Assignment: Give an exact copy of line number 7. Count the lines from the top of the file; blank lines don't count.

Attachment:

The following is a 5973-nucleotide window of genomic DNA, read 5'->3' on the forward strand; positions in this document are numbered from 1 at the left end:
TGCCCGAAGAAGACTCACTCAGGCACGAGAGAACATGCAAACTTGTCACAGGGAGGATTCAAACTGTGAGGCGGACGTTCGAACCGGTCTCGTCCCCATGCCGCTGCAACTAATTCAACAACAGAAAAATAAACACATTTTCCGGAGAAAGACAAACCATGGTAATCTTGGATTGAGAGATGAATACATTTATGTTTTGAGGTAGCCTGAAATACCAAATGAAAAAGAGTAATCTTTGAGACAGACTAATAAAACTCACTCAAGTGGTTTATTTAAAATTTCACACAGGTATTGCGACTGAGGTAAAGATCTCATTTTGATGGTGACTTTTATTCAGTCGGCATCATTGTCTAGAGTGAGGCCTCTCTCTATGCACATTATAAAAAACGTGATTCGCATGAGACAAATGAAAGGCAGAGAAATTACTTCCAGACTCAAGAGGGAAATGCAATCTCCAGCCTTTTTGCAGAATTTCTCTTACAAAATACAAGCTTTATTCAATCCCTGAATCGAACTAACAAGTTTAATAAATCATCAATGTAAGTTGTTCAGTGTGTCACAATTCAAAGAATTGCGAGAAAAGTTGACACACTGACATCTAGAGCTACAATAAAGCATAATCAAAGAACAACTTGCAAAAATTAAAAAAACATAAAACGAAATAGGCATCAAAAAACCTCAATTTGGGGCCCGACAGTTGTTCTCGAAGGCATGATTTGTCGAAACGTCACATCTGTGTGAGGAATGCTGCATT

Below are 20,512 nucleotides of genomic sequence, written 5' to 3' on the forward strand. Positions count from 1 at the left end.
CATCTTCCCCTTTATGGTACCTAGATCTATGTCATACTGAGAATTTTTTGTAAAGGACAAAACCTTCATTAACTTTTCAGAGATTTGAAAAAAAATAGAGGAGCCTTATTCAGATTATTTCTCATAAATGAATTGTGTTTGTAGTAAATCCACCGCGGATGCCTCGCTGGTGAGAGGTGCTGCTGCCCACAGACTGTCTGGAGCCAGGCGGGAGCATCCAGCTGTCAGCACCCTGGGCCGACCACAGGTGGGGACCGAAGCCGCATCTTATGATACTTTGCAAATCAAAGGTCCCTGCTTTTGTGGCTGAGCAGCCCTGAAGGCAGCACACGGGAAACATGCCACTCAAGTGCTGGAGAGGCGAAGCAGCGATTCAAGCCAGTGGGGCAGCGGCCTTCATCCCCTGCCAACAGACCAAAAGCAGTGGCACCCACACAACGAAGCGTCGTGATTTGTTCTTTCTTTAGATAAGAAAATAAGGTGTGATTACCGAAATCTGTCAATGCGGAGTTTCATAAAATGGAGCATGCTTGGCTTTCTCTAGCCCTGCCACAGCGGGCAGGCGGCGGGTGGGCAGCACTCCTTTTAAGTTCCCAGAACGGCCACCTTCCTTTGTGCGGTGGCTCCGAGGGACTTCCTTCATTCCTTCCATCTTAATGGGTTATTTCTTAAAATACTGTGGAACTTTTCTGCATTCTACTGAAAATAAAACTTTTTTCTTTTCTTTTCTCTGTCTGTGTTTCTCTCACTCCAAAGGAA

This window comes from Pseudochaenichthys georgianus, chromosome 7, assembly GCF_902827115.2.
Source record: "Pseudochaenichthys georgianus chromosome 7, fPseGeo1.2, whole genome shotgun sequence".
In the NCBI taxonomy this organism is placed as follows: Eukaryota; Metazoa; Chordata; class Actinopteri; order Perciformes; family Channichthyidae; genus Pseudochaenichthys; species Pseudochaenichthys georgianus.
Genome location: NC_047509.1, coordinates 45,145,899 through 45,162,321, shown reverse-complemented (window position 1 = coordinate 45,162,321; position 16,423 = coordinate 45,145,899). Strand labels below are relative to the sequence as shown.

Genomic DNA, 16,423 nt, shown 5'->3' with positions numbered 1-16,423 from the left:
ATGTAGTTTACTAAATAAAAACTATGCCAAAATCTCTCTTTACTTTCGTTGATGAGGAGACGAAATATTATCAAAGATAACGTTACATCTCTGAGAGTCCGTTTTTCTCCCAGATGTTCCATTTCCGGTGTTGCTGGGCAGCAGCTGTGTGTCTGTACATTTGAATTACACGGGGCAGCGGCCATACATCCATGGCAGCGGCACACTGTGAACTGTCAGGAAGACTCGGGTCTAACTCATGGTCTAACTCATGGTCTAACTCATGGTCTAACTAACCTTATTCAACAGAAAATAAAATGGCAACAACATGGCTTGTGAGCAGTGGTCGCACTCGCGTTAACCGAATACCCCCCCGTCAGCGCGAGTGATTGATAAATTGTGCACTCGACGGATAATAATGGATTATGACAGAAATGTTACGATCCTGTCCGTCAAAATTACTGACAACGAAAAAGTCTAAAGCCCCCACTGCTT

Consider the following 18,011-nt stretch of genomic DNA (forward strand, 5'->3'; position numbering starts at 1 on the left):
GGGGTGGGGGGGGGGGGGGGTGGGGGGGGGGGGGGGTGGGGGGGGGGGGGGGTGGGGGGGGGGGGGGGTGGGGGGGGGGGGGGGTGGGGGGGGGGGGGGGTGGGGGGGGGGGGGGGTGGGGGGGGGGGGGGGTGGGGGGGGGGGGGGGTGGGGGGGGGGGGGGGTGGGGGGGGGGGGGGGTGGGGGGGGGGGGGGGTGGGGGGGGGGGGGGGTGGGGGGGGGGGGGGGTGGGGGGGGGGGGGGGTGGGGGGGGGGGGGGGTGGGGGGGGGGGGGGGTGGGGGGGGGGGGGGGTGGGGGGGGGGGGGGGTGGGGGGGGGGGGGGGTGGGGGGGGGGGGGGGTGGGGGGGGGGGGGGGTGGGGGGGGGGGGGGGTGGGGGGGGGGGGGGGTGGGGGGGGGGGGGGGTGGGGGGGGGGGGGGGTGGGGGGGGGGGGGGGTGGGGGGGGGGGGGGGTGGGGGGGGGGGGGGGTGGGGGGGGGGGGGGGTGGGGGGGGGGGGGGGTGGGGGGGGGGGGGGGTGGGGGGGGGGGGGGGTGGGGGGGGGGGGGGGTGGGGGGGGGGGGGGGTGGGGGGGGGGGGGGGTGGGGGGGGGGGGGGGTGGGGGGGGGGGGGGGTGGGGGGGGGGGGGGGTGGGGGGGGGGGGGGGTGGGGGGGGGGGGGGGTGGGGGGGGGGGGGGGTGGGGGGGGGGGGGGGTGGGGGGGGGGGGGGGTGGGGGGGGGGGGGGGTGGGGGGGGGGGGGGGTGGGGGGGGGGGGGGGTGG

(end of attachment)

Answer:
In the NCBI taxonomy this organism is placed as follows: Eukaryota; Metazoa; Chordata; class Actinopteri; order Perciformes; family Channichthyidae; genus Pseudochaenichthys; species Pseudochaenichthys georgianus.